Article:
Examining community epidemiological samples rather than study groups based on patients seeking treatment circumvents both the influence of institutionalization and any potential effect of treatment. In this situation the vast majority of cases of depression that are identified involve persons who have never had any antidepressant treatment. Using community-based samples also significantly shifts the focus from more severe to less severe cases. It would be easy to think that the phenomena responsible for the increased mortality seen in treatment samples would not be strong enough to manifest an effect in milder cases. Nevertheless, two studies based on community samples demonstrated a significant association between depression and mortality. Murphy et al. (15) used the data from 1,000 individuals who were followed for 16 years in Sterling County, Canada, and Bruce et al. (16) examined the data from 3,500 individuals followed for 9 years in New Haven, Conn. Murphy et al. investigated cause of death, and depression was explicitly associated with mortality from cardiovascular disease. The investigators in the New Haven study did not give information about cause beyond saying that the excess deaths were due to natural causes.
For more than 20 years, a major focus of our research group has been the cardiovascular effects of the various antidepressant drugs, and we have followed quite closely the possibility that depression itself could influence cardiovascular disease. By the late 1980s, it was the opinion of the first author (A.H.G.) that the evidence linking depression and mortality due to cardiac disease had become quite convincing. During that same period, another aspect of our work involved nicotine and resulted in the observation that the mere history of major depression, even in the absence of current illness, increased the likelihood that a person would smoke and, if that person attempted to quit, increased the chances that he or she would fail (17). When we began to study nicotine, it did not occur to us that smoking studies would be connected to our interest in depression and cardiovascular disease. However, even before the first replication was published, it was apparent that the association between depression and smoking represented a potentially serious confounding factor in the relation between depression and mortality. The relationship could simply be that depressed individuals were more likely to smoke and that smoking caused cardiovascular disease.
One of the earliest replications of our original observation came from the Centers for Disease Control (CDC). Using the National Health and Nutrition Epidemiological Study data, Anda et al. (18) found almost exactly what we had found using data from St. Louis (19). While discussing the differences in our data sets, Anda et al. described another CDC data set called the Medical Illness Follow-Up Study. We quickly realized that this data set contained not only information about depression and smoking but about depression and death, while controlling for smoking (20). Information was available on 2,832 individuals over the age of 45 years who were found to be free of any disease after a physical examination and laboratory tests and were then followed for 12½ years. To preclude the possibility that subjects had some awareness that they were ill which was not revealed by their history, laboratory tests, or physical examination, patients who developed their illness in the first 2½ years of the study were excluded. Nevertheless, after controlling for smoking and other known risk factors for cardiovascular disease (gender, weight, activity, blood pressure, and cholesterol), we found that the apparently healthy individuals who had elevated depression ratings were more likely both to develop and to die of ischemic heart disease. Even after separation of the sample into those who smoked and those who did not, the influence of depression persisted. In addition to the control for smoking, this is the first study to link depression with the dual risk of both developing and dying of ischemic heart disease.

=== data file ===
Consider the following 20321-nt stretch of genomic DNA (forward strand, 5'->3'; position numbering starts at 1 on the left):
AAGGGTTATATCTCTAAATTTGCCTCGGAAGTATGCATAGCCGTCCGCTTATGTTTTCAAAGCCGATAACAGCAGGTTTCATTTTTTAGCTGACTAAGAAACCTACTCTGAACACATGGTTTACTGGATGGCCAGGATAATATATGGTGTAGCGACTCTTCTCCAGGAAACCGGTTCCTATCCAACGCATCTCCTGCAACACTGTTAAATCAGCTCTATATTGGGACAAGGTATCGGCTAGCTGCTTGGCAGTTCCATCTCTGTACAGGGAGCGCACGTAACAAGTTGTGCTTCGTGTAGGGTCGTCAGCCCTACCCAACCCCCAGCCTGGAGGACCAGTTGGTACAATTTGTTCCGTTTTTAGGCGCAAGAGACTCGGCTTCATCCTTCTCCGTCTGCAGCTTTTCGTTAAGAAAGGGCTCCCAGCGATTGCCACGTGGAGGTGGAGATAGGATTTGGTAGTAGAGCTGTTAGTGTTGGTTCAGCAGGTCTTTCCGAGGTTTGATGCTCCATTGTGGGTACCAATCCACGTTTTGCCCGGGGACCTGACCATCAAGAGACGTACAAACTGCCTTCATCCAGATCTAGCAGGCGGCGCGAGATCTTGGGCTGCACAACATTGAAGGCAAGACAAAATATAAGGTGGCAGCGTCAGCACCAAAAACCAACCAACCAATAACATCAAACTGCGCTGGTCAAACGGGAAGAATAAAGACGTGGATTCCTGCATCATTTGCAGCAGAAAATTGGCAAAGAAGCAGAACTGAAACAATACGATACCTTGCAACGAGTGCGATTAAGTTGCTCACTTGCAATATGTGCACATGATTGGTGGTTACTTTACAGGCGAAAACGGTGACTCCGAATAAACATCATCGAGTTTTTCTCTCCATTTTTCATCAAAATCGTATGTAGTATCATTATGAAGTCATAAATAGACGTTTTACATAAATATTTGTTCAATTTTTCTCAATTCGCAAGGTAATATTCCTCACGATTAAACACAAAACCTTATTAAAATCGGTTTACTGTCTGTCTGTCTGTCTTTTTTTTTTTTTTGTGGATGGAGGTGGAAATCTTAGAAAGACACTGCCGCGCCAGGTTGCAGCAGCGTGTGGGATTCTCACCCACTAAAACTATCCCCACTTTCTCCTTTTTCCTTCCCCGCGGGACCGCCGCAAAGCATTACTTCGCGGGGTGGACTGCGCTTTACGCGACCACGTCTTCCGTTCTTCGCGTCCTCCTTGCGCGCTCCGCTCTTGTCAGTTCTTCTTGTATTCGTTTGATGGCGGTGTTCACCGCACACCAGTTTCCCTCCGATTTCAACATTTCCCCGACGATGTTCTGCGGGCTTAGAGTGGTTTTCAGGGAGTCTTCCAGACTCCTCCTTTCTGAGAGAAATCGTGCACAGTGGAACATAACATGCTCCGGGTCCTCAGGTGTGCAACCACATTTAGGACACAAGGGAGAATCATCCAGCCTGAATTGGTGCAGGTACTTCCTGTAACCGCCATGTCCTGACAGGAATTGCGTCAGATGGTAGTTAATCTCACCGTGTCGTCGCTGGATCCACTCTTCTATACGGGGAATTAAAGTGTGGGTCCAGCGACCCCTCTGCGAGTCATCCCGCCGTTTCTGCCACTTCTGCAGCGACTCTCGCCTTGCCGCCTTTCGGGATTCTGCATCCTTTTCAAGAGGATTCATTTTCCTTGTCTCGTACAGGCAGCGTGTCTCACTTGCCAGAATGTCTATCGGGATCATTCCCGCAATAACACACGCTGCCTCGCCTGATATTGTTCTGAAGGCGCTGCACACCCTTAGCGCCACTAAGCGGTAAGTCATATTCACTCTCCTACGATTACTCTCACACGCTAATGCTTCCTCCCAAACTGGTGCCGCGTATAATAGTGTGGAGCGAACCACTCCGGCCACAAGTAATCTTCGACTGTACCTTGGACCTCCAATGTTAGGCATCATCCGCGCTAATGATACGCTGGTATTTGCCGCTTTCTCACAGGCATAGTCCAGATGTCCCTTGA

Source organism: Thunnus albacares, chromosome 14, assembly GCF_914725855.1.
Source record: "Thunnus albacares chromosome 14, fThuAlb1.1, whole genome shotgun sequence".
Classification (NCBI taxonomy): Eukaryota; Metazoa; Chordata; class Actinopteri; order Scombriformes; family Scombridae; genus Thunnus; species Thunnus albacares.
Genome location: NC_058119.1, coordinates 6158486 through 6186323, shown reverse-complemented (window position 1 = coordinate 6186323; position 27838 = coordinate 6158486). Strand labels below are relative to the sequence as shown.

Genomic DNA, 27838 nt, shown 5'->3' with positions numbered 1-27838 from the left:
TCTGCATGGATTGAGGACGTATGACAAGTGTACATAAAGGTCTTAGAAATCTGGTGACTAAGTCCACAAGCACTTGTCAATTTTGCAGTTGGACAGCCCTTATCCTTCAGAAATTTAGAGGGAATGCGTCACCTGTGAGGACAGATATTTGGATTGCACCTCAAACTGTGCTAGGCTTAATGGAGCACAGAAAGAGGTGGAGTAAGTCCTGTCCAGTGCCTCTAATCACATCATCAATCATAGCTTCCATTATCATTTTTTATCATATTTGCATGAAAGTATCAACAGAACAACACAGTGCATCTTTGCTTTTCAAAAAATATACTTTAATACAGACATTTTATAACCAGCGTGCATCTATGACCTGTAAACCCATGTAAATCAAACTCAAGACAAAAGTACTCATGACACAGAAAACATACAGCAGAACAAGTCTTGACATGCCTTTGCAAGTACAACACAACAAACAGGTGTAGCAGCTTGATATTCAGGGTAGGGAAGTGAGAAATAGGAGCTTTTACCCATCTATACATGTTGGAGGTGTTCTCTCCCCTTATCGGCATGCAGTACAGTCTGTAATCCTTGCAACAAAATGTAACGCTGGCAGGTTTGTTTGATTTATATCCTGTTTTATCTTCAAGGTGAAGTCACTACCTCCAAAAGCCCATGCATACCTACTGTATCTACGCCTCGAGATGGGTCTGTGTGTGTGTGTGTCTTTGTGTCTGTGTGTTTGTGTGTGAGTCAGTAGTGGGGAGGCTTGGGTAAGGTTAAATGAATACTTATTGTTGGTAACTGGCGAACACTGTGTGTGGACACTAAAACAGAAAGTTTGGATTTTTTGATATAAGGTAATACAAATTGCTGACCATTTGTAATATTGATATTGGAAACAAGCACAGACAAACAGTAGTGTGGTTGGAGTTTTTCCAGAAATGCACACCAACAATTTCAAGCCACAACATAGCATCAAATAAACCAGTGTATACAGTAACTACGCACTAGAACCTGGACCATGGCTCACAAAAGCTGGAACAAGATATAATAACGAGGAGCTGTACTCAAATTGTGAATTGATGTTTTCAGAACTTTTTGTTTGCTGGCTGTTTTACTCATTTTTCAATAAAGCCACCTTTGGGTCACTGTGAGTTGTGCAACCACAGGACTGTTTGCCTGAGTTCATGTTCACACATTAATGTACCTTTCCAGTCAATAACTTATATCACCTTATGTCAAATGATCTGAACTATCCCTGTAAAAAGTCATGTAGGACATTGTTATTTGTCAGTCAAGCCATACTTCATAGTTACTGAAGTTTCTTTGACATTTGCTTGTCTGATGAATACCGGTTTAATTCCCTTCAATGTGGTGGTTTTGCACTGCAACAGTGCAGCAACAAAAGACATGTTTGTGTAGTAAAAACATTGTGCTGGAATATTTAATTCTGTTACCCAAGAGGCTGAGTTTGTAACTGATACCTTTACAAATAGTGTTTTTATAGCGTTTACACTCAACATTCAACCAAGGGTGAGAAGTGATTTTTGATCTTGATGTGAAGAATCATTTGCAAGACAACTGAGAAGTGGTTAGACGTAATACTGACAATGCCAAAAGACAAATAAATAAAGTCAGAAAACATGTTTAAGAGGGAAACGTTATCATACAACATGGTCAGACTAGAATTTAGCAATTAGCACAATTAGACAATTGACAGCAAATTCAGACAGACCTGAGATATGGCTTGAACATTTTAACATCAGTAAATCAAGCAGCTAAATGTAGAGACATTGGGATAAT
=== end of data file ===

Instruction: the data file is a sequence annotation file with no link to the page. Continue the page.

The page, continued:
In the last few years, six more epidemiological studies (21–26) have taken a similar approach to different data sets. All of these studies controlled for smoking, and five of the six studies found a relation between depression and cardiovascular disease. Ford et al. (26) reported on 1,198 male former Johns Hopkins University medical students followed for a median of 35 years. The men with depression had a higher relative risk of myocardial infarction (relative risk=1.68, 95% confidence interval=1.03–2.74) than the men free of depression. On average, the first report of depression preceded the first report of cardiovascular disease by 10 years. Aromaa et al. (21) reported on the Mini-Finland Health Survey follow-up of individuals 40–64 years of age. The study was based on 5,355 persons who had both medical and psychiatric evaluations at baseline and were followed an average of 6.6 years. The risks of developing and of dying of ischemic heart disease were both significantly elevated among depressed individuals after control for age, education, and traditional ischemic heart disease risk factors including smoking.
The Kuoppio Ischemic Heart Disease Study (22) followed a separate sample of 2,428 Finnish men over a 6-year period. In this study, very much like the findings of Anda et al. in the United States, men without any prior history of angina or myocardial infarction who had higher levels of depression were more likely to experience a first infarction, even after control for a wide array of biological, behavioral, and social risk factors. There was again an elevated risk of mortality from cardiovascular disease among the men with higher depression scores.